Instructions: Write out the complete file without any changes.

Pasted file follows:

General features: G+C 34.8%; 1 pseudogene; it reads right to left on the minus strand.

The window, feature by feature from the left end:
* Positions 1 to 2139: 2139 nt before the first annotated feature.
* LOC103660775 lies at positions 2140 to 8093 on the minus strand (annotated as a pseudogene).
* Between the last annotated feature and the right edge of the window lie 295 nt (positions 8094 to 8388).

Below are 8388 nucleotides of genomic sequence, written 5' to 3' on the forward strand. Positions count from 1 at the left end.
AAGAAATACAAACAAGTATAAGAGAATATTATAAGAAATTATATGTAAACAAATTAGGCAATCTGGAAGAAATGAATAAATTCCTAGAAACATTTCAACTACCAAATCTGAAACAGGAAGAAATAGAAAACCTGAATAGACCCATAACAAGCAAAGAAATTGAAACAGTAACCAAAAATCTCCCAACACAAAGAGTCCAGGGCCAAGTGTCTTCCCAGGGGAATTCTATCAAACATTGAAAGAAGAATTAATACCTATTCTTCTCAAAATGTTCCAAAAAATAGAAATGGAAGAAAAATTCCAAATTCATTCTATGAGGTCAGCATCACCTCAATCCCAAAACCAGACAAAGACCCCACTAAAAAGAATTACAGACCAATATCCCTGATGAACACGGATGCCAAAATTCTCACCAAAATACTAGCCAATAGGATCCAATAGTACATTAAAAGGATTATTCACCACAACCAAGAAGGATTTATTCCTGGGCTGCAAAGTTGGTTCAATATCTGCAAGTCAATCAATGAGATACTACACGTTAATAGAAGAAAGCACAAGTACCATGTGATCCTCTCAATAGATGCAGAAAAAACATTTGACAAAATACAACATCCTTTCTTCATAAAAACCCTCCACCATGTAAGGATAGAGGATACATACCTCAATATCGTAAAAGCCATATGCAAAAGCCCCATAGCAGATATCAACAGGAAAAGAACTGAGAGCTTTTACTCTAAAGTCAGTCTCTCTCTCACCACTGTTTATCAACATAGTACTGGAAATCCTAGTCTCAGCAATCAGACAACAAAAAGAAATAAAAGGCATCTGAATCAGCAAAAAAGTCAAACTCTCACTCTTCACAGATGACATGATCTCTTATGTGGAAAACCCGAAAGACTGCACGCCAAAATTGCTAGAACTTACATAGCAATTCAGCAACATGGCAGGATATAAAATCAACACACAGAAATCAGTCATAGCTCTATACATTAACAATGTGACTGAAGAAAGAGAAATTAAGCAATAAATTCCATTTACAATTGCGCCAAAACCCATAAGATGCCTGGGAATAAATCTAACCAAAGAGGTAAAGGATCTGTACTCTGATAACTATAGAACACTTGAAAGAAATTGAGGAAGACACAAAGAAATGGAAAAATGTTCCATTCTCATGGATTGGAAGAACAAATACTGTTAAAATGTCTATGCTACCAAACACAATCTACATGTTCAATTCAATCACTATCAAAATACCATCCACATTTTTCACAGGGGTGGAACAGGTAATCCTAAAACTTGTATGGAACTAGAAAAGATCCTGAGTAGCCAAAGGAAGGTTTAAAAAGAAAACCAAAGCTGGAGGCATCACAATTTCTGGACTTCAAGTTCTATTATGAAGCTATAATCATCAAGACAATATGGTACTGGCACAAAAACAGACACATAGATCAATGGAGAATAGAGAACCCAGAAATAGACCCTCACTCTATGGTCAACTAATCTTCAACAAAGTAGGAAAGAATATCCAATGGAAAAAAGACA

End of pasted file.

General features: G+C 34.8%; 1 pseudogene; it reads right to left on the minus strand.

The window, feature by feature from the left end:
* Positions 1 to 2139: 2139 nt before the first annotated feature.
* LOC103660775 lies at positions 2140 to 8093 on the minus strand (annotated as a pseudogene).
* Between the last annotated feature and the right edge of the window lie 295 nt (positions 8094 to 8388).

Below are 8388 nucleotides of genomic sequence, written 5' to 3' on the forward strand. Positions count from 1 at the left end.
AAGAAATACAAACAAGTATAAGAGAATATTATAAGAAATTATATGTAAACAAATTAGGCAATCTGGAAGAAATGAATAAATTCCTAGAAACATTTCAACTACCAAATCTGAAACAGGAAGAAATAGAAAACCTGAATAGACCCATAACAAGCAAAGAAATTGAAACAGTAACCAAAAATCTCCCAACACAAAGAGTCCAGGGCCAAGTGTCTTCCCAGGGGAATTCTATCAAACATTGAAAGAAGAATTAATACCTATTCTTCTCAAAATGTTCCAAAAAATAGAAATGGAAGAAAAATTCCAAATTCATTCTATGAGGTCAGCATCACCTCAATCCCAAAACCAGACAAAGACCCCACTAAAAAGAATTACAGACCAATATCCCTGATGAACACGGATGCCAAAATTCTCACCAAAATACTAGCCAATAGGATCCAATAGTACATTAAAAGGATTATTCACCACAACCAAGAAGGATTTATTCCTGGGCTGCAAAGTTGGTTCAATATCTGCAAGTCAATCAATGAGATACTACACGTTAATAGAAGAAAGCACAAGTACCATGTGATCCTCTCAATAGATGCAGAAAAAACATTTGACAAAATACAACATCCTTTCTTCATAAAAACCCTCCACCATGTAAGGATAGAGGATACATACCTCAATATCGTAAAAGCCATATGCAAAAGCCCCATAGCAGATATCAACAGGAAAAGAACTGAGAGCTTTTACTCTAAAGTCAGTCTCTCTCTCACCACTGTTTATCAACATAGTACTGGAAATCCTAGTCTCAGCAATCAGACAACAAAAAGAAATAAAAGGCATCTGAATCAGCAAAAAAGTCAAACTCTCACTCTTCACAGATGACATGATCTCTTATGTGGAAAACCCGAAAGACTGCACGCCAAAATTGCTAGAACTTACATAGCAATTCAGCAACATGGCAGGATATAAAATCAACACACAGAAATCAGTCATAGCTCTATACATTAACAATGTGACTGAAGAAAGAGAAATTAAGCAATAAATTCCATTTACAATTGCGCCAAAACCCATAAGATGCCTGGGAATAAATCTAACCAAAGAGGTAAAGGATCTGTACTCTGATAACTATAGAACACTTGAAAGAAATTGAGGAAGACACAAAGAAATGGAAAAATGTTCCATTCTCATGGATTGGAAGAACAAATACTGTTAAAATGTCTATGCTACCAAACACAATCTACATGTTCAATTCAATCACTATCAAAATACCATCCACATTTTTCACAGGGGTGGAACAGGTAATCCTAAAACTTGTATGGAACTAGAAAAGATCCTGAGTAGCCAAAGGAAGGTTTAAAAAGAAAACCAAAGCTGGAGGCATCACAATTTCTGGACTTCAAGTTCTATTATGAAGCTATAATCATCAAGACAATATGGTACTGGCACAAAAACAGACACATAGATCAATGGAGAATAGAGAACCCAGAAATAGACCCTCACTCTATGGTCAACTAATCTTCAACAAAGTAGGAAAGAATATCCAATGGAAAAAAGACA